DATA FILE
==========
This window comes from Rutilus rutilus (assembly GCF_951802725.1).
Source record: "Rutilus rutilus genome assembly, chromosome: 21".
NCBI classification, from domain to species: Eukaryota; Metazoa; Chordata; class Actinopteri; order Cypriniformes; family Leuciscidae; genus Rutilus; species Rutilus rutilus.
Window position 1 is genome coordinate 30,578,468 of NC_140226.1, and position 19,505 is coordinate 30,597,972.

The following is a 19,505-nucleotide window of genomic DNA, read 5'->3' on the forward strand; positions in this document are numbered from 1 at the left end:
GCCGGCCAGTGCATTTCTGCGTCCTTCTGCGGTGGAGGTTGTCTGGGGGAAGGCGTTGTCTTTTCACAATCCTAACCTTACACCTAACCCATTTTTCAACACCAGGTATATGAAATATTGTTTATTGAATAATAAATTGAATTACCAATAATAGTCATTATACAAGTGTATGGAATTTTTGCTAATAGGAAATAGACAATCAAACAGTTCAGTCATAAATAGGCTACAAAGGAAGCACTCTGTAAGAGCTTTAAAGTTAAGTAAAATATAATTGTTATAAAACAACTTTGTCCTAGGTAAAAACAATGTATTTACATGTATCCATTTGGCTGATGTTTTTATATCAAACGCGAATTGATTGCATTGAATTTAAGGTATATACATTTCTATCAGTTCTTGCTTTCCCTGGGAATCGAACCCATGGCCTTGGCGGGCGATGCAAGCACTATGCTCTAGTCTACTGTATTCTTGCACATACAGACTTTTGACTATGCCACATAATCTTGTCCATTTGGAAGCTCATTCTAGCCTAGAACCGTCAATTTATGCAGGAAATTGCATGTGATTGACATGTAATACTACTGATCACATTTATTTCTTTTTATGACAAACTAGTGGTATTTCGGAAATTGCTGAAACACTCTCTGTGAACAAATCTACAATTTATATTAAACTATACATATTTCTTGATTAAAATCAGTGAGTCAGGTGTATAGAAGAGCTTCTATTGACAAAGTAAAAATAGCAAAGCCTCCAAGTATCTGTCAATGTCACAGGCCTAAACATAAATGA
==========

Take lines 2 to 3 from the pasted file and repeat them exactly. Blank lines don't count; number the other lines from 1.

Source record: "Rutilus rutilus genome assembly, chromosome: 21".
NCBI classification, from domain to species: Eukaryota; Metazoa; Chordata; class Actinopteri; order Cypriniformes; family Leuciscidae; genus Rutilus; species Rutilus rutilus.